Photo: NOV Flexibles

Recipe for deep ocean oil pipelines

torsdag 21 jun 18
af Morten Andersen


Nicolas von Solms
DTU Kemiteknik
45 25 28 67


Flexibles has around 750 employees in Denmark.  About half of them work on the production of oil and gas pipes in Kalundborg, while the other half work in research and development and administration in Brøndby.

The company is part of the US National Oilwell Varco Group, one of the world’s largest suppliers of oil and gas exploration equipment. The name ‘Flexibles’ refers to the fact that the company manufactures flexible pipes. 

The laboratories of National Oilwell Varco subject steel and advanced plastics to mistreatment to ensure that the finished pipes are up to the task of transporting oil and gas at ocean depths of 2.5 km

Beads of plastic are melted and extruded into an elongated form, which is marinated in diesel and boiled for 12 months.

This recipe would hardly win a television bake off, but is an example of the mistreatment materials are subjected to at National Oilwell Varco Denmark. The company, also known simply as ‘Flexibles’, is one of the top three suppliers of flexible oil and gas pipes in the world.

“As the more accessible oil fields are drained, there are an increasing number of projects at greater water depths. This means extreme pressure and temperature conditions. It is a constant challenge for us to ensure that we can meet the increasing demands of our customers,” explains Jacob Sonne, Principal Engineer at Flexibles.

The company has production facilities in Denmark and Brazil, while research, development, and administration are based in Denmark, south of Copenhagen. As part of its efforts to keep at the leading edge, the company began collaboration with DTU’s Centre for Energy Resources Engineering (CERE) nearly 20 years ago. At the centre, Associate Professor Nicolas von Solms and his team investigate how CO2 and other gases transported in the pipes penetrate the pipes’ plastic layer at high pressure and temperature.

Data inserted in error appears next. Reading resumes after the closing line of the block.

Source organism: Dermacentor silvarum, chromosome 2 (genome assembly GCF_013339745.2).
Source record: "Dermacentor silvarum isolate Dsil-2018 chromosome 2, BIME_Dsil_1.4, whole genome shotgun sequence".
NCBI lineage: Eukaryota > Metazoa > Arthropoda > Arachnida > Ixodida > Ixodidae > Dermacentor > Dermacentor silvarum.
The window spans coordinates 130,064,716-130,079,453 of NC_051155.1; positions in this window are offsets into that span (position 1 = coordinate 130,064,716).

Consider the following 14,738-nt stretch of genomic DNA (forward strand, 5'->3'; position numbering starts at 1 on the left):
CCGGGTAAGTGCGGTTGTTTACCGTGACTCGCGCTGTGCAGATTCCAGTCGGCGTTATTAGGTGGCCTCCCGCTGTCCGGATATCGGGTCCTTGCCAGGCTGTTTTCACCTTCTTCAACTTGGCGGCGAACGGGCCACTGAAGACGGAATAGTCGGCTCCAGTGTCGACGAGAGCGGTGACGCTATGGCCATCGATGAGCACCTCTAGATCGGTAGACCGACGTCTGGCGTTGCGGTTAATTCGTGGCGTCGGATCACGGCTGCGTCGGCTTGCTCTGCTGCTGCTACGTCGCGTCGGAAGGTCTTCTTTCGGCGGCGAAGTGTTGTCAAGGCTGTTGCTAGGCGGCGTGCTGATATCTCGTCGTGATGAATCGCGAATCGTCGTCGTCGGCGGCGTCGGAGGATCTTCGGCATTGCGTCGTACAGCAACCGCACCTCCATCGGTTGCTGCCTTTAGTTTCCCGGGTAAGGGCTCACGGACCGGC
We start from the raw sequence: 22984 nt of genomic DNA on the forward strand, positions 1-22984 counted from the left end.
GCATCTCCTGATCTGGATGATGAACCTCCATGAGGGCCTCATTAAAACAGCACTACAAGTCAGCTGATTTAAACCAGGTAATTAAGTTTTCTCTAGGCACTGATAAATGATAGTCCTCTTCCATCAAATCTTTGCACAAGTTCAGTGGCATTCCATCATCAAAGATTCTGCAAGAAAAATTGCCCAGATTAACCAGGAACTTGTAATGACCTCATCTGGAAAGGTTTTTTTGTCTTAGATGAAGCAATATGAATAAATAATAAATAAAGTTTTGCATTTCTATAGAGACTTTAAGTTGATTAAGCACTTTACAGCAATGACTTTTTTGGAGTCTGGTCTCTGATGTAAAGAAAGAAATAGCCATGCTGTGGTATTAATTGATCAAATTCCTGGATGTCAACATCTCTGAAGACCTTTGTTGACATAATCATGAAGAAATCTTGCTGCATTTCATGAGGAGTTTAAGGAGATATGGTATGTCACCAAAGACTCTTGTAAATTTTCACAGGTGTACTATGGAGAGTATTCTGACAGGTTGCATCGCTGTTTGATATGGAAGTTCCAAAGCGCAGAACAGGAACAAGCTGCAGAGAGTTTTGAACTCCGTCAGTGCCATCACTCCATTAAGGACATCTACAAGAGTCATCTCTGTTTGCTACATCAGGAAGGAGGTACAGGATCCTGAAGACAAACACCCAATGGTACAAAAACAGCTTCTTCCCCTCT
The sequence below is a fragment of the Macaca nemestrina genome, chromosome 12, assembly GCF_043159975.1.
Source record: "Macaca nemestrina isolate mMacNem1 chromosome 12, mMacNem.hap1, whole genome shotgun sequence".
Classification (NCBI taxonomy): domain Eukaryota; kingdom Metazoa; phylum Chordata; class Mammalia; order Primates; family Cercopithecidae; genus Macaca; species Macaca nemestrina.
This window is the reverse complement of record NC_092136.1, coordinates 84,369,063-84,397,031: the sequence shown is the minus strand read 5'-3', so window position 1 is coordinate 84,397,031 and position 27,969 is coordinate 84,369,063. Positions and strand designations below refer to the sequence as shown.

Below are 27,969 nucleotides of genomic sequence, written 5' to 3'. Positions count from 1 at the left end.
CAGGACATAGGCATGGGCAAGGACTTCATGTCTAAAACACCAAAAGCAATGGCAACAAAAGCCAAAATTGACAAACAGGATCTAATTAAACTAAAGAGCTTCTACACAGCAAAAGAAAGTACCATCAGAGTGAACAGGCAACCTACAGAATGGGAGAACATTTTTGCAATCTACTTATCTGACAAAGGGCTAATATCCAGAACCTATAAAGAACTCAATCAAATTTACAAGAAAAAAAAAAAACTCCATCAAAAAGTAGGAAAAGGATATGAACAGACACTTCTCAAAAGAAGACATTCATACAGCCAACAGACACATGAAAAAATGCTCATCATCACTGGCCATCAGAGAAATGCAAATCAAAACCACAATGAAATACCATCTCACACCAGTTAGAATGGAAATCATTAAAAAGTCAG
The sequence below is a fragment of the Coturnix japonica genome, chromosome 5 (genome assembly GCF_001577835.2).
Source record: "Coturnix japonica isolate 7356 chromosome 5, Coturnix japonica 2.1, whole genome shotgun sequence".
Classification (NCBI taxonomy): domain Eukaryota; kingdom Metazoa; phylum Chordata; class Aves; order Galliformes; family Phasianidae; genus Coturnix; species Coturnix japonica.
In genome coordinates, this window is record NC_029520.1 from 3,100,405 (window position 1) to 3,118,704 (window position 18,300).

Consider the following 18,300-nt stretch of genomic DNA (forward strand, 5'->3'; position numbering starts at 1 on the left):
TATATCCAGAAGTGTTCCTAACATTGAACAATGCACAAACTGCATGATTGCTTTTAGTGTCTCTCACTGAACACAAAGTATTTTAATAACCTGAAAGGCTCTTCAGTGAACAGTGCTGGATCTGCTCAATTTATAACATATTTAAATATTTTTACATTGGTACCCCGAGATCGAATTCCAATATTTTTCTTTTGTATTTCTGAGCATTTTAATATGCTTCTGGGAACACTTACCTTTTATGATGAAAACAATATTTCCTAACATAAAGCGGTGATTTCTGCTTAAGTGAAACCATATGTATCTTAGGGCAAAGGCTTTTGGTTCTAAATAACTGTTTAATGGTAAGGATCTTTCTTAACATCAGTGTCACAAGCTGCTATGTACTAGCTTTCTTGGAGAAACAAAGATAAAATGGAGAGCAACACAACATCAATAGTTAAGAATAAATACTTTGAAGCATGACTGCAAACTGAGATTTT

Flexibles’ oil pipes contain a polymer that is extruded on the pipes at extremely high temperatures. Photo: NOV Flexibles


From steel pipes to flexible pipelines

Modern oil and gas pipelines have a sandwich structure. Layers of steel provide strength. Layers of insulating material ensure the desired temperatures are maintained, especially to prevent the formation of ‘gas hydrates’, which look like ice and can block the pipes. Finally, layers of polymer seal the pipe, without compromising its flexibility. Hence the nickname Flexibles.

Since the mid-1980s, flexible pipes have gradually replaced steel pipes for oil and gas extraction. Flexible pipes are much more practical because they are easy to install on the seabed.